string of characters you want to replace old with.

     The filename (f) command tells you how many lines there  are
     in  the  buffer  you  are editing and says [Modified] if you
     have changed the buffer. After modifying  a  file,  you  can
     save  the contents of the file by executing a write (w) com-
     mand. You can leave the editor by issuing a  quit  (q)  com-
     mand. If you run edit on a file, but do not change it, it is
     not necessary (but does no harm) to write the file back.  If
     you try to quit from edit after modifying the buffer without
     writing it out, you receive the message No write since  last
     change  (:quit!  overrides), and edit waits for another com-
     mand. If you do not want to write the buffer out, issue  the
     quit  command  followed  by  an  exclamation point (q!). The
     buffer is then irretrievably discarded and you return to the
     shell.

     By using the d and a commands and giving line numbers to see
     lines  in  the  file, you can make any changes you want. You
     should learn at least a few more things, however, if you use
     edit more than a few times.

     The change  (c)  command  changes  the  current  line  to  a
     sequence  of  lines you supply (as in append, you type lines
     up to a line consisting of only a  dot  (.).  You  can  tell
     change  to  change  more  than  one  line by giving the line
     numbers of the lines you want to change, that is, 3,5c.  You
     can  print  lines  this  way  too: 1,23p prints the first 23
     lines of the file.

     The undo (u) command reverses the effect of the last command
     you  executed that changed the buffer. Thus if you execute a
     substitute command that does not do what you  want,  type  u
     and the old contents of the line are restored.  You can also
     undo an undo command. edit gives you a warning message  when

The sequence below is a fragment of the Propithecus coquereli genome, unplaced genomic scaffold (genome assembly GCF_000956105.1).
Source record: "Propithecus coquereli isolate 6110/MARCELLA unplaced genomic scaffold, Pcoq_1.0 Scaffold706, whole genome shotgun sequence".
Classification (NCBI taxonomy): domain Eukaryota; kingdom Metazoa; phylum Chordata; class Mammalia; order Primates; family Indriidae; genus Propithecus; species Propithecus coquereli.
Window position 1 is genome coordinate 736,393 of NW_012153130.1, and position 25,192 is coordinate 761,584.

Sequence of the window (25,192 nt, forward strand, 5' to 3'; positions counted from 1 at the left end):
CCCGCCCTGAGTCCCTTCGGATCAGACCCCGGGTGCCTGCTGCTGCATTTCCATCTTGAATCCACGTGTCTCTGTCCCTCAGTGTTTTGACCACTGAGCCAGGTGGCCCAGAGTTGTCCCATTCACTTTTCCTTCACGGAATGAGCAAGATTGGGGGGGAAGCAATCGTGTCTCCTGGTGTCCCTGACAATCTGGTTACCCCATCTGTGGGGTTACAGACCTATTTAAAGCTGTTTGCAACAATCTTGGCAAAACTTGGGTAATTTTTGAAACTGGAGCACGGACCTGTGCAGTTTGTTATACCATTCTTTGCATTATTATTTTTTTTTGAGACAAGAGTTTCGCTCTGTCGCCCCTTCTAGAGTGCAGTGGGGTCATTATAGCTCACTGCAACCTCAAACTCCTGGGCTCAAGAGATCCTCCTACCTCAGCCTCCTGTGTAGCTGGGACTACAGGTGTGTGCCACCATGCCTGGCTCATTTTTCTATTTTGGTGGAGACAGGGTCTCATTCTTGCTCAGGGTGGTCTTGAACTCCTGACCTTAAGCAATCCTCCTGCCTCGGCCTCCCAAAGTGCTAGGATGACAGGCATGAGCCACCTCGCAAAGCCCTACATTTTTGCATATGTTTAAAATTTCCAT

a  command  affects  more  than one line of the buffer. Note
     that commands such as write and quit cannot be undone.

     To look at the  next  line  in  the  buffer,  type  carriage
     return. To look at a number of lines, type ^D (while holding
     down the control key, press d) rather than carriage  return.
     This  shows  you a half-screen of lines on a CRT or 12 lines
     on a hardcopy terminal. You can look at nearby text by  exe-
     cuting the z command. The current line appears in the middle
     of the text displayed, and the last line  displayed  becomes
     the  current  line;  you  can get back to the line where you
     were before you executed the z command by typing ''.  The  z
     command has other options: z- prints a screen of text (or 24
     lines) ending where you are; z+ prints the  next  screenful.
     If  you  want  less  than a screenful of lines, type z.11 to
     display five lines before and  five lines after the  current
     line. (Typing z.n, when n is an odd number, displays a total
     of n lines, centered about the current line; when  n  is  an
     even  number,  it  displays  n-1  lines,  so  that the lines
     displayed are centered around the  current  line.)  You  can
     give  counts  after  other  commands;  for  example, you can
     delete 5 lines starting with the current line with the  com-
     mand d5.

     To find things in the file, you can use line numbers if  you
     happen  to know them; since the line numbers change when you
     insert and delete lines this is somewhat unreliable. You can